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Publication numberUS6865737 B1
Publication typeGrant
Application numberUS 09/645,014
Publication dateMar 8, 2005
Filing dateAug 23, 2000
Priority dateAug 23, 2000
Fee statusPaid
Publication number09645014, 645014, US 6865737 B1, US 6865737B1, US-B1-6865737, US6865737 B1, US6865737B1
InventorsPaul J. Lucas, Chris J. Hillery, Wesley N. T. Pope
Original AssigneeMicrosoft Corporation
Export CitationBiBTeX, EndNote, RefMan
External Links: USPTO, USPTO Assignment, Espacenet
Remote software installation and maintenance
US 6865737 B1
Abstract
A human engineer using a computer system can maintain numerous software services and packages installed on a number of servers through a single master server and a computer network. Each software service and package is represented in a package and service template datastore 120 in templatized form. The installation template includes placeholder data which represents server-specific information used to install the computer software. The placeholder is included in program modules, configuration data files, and/or installation scripts. To install the computer software on the selected server computer, a master server retrieves server-specific information for the selected server, substitutes the retrieved server-specific data for the placeholder data to form server-specific installation data, and transports the server-specific installation data to the selected server for execution.
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Claims(45)
1. A method for installing software on a selected one of a number of server computer systems, the method comprising:
(a) retrieving a template which specifies one or more parameters specifying an aspect of the software and which includes placeholder data in place of all server-specific data, wherein the placeholder data exists in program modules, configuration data files, or installation scripts;
(b) retrieving server-specific data for the selected server, wherein the template and server-specific data are retrieved from a service and package interdependency database that maintains relationships and associates various types of software with server-specific data;
(c) replacing the placeholder data of the template with the server-specific data of the selected server to form installation data; and
(d) sending the installation data to the selected server in such a manner that causes the selected server to install the software in accordance with the installation data.
2. The method of claim 1 wherein the template includes one or more configuration data files.
3. The method of claim 1 wherein the template includes one or more installation scripts, each of which includes one or more computer instructions which are to be executed by the selected server to effect installation of the software.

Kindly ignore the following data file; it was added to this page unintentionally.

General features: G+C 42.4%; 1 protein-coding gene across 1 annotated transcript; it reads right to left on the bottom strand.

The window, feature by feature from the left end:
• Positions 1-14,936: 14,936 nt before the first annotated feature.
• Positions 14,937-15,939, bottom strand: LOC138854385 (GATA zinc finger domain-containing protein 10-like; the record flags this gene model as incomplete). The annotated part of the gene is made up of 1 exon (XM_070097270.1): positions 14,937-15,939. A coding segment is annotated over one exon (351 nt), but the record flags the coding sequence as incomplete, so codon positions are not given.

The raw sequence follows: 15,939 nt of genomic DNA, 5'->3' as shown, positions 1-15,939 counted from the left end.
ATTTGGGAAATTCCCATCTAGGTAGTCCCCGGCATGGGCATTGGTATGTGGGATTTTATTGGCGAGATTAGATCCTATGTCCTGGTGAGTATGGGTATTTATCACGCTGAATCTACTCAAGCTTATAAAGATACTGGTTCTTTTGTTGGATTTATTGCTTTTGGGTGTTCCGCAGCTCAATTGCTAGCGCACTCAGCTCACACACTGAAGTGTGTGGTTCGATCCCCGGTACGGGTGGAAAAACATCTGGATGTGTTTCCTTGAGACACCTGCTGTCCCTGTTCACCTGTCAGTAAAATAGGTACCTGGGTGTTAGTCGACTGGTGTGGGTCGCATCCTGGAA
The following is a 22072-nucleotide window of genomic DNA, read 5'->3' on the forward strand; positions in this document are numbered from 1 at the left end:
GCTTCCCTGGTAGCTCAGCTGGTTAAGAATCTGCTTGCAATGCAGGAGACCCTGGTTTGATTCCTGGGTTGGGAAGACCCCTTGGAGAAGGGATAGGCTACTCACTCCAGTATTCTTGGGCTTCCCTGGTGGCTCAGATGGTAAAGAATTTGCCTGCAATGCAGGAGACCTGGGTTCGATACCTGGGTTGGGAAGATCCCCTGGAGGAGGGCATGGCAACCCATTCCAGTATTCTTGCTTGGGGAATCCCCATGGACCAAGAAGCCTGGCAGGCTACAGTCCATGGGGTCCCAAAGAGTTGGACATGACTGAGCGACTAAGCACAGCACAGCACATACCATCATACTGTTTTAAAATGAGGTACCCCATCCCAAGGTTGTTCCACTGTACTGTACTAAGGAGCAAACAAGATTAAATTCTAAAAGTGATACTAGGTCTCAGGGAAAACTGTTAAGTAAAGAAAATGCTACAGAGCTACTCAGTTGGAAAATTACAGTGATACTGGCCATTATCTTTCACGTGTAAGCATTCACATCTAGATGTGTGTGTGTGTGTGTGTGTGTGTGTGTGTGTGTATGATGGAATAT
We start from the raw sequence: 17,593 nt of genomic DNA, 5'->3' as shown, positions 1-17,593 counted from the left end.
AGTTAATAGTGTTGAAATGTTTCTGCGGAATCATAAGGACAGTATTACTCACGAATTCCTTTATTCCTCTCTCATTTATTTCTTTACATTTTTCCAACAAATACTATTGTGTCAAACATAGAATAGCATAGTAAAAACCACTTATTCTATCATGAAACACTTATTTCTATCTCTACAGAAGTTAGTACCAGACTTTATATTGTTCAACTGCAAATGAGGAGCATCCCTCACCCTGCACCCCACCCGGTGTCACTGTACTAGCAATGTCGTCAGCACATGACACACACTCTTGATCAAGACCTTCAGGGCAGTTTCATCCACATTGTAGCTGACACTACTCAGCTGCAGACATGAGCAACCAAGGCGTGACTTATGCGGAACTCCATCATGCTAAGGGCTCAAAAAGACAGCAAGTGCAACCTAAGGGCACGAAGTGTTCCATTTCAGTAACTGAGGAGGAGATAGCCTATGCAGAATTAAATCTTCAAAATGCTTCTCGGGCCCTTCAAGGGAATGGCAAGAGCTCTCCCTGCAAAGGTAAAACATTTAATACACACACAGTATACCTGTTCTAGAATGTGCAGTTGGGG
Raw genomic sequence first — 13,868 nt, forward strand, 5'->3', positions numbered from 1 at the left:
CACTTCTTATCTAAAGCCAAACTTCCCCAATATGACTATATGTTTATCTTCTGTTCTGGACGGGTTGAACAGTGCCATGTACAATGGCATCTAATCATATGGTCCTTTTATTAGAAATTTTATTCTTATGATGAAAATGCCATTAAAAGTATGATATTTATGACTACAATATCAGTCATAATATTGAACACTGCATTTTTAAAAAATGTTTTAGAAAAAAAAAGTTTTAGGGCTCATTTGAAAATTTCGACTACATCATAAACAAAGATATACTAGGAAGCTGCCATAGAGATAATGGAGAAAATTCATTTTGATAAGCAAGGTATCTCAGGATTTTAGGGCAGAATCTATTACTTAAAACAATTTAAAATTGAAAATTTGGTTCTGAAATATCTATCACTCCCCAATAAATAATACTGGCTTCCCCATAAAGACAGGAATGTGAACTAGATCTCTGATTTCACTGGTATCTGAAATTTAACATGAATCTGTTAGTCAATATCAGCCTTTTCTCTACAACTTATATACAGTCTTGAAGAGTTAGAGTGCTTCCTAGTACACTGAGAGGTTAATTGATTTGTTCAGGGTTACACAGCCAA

4. The method of claim 3 wherein (d) sending comprises:
sending the installation data to the selected server in such a manner that causes the selected server to install the software by, at least in part, executing the one or more installation scripts.
5. The method of claim 4 wherein (d) sending further comprises:
sending the installation data to the selected server in such a manner that enables the selected server to verify that the one or more installation scripts are owned by a previously authorized owner prior to installing the software by, at least in part, executing the one or more installation scripts.
6. The method of claim 1 wherein the template includes one or more computer program modules which define at least part of the software to be installed on the selected server.
7. The method of claim 1 wherein the server-specific data specifies a computer network address of the selected server.
8. The method of claim 7 wherein the computer network address is an IP address.
9. The method of claim 1 wherein the server-specific data specifies a name which identifies the selected server.
10. The method of claim 1 wherein (d) sending comprises:
sending the installation data through a computer network to the selected server.
11. The method of claim 10 wherein the computer network is the Internet.
12. The method of claim 1 wherein (d) sending comprises:
sending the installation data to a predetermined storage location within the selected server.
13. The method of claim 12 wherein the selected server is configured to detect installation data stored at the predetermined storage location and to process the installation data upon such detection.
14. The method of claim 12 wherein the predetermined storage location is a predetermined directory within the selected server.
15. The method of claim 1 wherein the selected server is configured to delete the installation data after installation of the software in accordance with the installation data.
16. A computer-readable storage medium on which is stored computer instructions which, when executed by a computer, cause the computer to install software on a selected one of a number of server computer systems by:
(a) retrieving a template which specifies one or more parameters specifying an aspect of the software and which includes placeholder data in place of all server-specific data, wherein the placeholder data exists in program modules, configuration data files, or installation scripts;